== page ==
Fortunately my stupid had stopped, for I knew not to tell him that Jacksonfish had gone the way of many pet fish — an accidental bowl-cleaning-swim down the drain. I said that fish don’t generally live for very long as pets and that Jacksonfish had enjoyed a happy life full of love and family, and so on. Then Jake asked for a new fish and I kind of ignored him because there is no way we are getting another fish, even when my son is crying so hard he has dots all over his face.  (Curious that I prefer picking up dog poop two or three times a day to a weekly fish bowl cleaning.)

But I will definitely keep this episode with me: he is five and a half years old and he totally believes me. I know at some point, this will change, but now, I am his authority. Whether it is about his fish on a holiday to learn Spanish in Queens or the sugar bugs that will eat his teeth if they’re not brushed well or that being kind to our animals and little sisters is the most important thing we do each day, my son believes me. As always, I am astounded and terrified by the responsibility.

 

 

May 9, 2011

When is a white lie okay?

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“Remember,” I often say to my daughter, “saying something you know isn’t true is lying.” And she nods and looks solemnly at me and eventually repeats the same lie she said to spur my little lesson.  Sometimes, she says, “ I’m not lying. I’m tricking you. “  How to explain the difference between a lie and a trick to a three-year old?  I’m pretty sure I read somewhere that kids of a certain age (which I can’t remember) don’t actually know “truth” (or lying) per se, as they actually believe that whatever they say might have actually happened.  They are in the bathroom with the toothbrush and toothpaste and then get distracted and head out to the kitchen and they actually believe they did brush their teeth because they were this close to getting the task done.  (Of course, I wish I remembered the age at which they should recognize the difference between actually did and intended to do, as my husband sometimes seems to exhibit the same dilemma:  “Yes, I did put the milk back in the fridge/put the seat down/read the 3-page email you sent me about your parents’ visit…”)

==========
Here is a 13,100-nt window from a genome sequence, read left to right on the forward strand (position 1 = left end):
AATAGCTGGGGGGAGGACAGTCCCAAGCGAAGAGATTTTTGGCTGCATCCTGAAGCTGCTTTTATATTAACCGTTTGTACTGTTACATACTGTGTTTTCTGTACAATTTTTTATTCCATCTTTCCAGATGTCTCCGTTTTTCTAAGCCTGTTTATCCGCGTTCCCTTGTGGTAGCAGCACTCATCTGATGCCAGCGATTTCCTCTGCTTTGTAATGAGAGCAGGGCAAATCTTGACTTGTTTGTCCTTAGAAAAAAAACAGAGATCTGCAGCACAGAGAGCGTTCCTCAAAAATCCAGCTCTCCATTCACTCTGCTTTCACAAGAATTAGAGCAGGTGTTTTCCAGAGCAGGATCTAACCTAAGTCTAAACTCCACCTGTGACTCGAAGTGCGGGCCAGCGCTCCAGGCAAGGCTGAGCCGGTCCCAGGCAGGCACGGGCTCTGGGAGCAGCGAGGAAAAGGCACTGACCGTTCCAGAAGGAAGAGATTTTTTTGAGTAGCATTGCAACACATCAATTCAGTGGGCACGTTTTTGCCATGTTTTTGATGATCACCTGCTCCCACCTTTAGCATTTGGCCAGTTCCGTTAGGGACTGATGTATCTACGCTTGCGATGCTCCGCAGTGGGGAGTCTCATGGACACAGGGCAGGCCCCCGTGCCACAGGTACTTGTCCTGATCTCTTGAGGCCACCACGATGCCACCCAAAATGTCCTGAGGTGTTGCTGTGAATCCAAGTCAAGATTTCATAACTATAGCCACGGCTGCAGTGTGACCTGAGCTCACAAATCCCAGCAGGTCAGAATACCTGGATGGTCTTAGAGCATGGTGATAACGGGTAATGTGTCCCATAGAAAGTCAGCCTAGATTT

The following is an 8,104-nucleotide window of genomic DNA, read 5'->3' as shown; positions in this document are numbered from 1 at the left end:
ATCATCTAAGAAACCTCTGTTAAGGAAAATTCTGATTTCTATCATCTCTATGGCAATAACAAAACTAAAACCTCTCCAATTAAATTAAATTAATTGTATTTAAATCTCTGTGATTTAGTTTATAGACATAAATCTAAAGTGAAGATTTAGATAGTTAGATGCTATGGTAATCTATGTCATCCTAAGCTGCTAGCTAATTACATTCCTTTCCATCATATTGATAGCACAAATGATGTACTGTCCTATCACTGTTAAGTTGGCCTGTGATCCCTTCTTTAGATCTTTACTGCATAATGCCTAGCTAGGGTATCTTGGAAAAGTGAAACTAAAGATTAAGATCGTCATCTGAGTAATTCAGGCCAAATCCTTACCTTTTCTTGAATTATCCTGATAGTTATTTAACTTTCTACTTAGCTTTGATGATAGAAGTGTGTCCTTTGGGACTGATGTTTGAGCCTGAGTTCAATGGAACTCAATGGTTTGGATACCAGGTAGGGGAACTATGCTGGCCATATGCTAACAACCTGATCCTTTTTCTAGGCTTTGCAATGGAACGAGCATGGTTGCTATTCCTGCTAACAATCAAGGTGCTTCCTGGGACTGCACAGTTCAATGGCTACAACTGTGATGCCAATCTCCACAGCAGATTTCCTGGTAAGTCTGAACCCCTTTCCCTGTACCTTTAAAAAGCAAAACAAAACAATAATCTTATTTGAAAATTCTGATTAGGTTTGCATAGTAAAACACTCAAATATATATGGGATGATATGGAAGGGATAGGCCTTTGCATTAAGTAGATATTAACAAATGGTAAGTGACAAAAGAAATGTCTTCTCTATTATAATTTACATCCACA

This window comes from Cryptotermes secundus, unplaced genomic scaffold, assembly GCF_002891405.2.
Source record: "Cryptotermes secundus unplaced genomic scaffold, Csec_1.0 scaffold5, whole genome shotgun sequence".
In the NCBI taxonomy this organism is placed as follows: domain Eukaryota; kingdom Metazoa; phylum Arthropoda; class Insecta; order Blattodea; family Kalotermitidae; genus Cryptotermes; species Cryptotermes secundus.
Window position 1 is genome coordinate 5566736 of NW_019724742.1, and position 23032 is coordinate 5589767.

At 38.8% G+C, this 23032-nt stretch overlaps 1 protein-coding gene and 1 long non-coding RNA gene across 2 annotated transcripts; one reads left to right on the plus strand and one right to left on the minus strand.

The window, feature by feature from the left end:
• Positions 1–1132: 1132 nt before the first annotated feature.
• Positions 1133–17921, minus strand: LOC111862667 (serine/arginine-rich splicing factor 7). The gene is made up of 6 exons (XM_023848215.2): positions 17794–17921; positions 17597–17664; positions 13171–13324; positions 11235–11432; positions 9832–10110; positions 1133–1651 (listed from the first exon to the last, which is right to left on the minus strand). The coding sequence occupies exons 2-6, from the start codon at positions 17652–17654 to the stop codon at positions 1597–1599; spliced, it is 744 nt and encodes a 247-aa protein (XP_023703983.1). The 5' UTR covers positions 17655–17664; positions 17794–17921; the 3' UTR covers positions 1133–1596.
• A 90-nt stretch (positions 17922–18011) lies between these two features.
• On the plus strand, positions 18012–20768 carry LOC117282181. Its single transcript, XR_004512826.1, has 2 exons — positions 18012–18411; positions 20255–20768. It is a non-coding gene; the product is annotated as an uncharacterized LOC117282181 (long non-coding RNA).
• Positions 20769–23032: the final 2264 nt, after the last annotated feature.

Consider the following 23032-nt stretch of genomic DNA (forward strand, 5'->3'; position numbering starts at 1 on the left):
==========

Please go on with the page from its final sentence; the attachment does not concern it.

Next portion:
Slipperier slopes, however, present themselves with my 5-year old.  He’s pretty good on the difference between lying and tricking, but I would like to broach the subject with him on the beautiful possibilities that a white lie offers. Of course, I’m sure such a subtle concept will never work with him but sometimes his capabilities surprise me. (If you’re one who thinks white lies are just as bad as “real” lies, we’ll have to agree to disagree. OR you can just click away!)

Sometimes, I believe a white lie simply moves the conversation along in a much nicer way.  For example, if you said, “I look so haggard. I should get Botox but I can’t afford it.” And I said, “I think the lines between your eyes are actually very dignified,”  I don’t think you are harmed because you can’t get the little plump-up shot anyway, and maybe you feel a little better about your haggard-ness.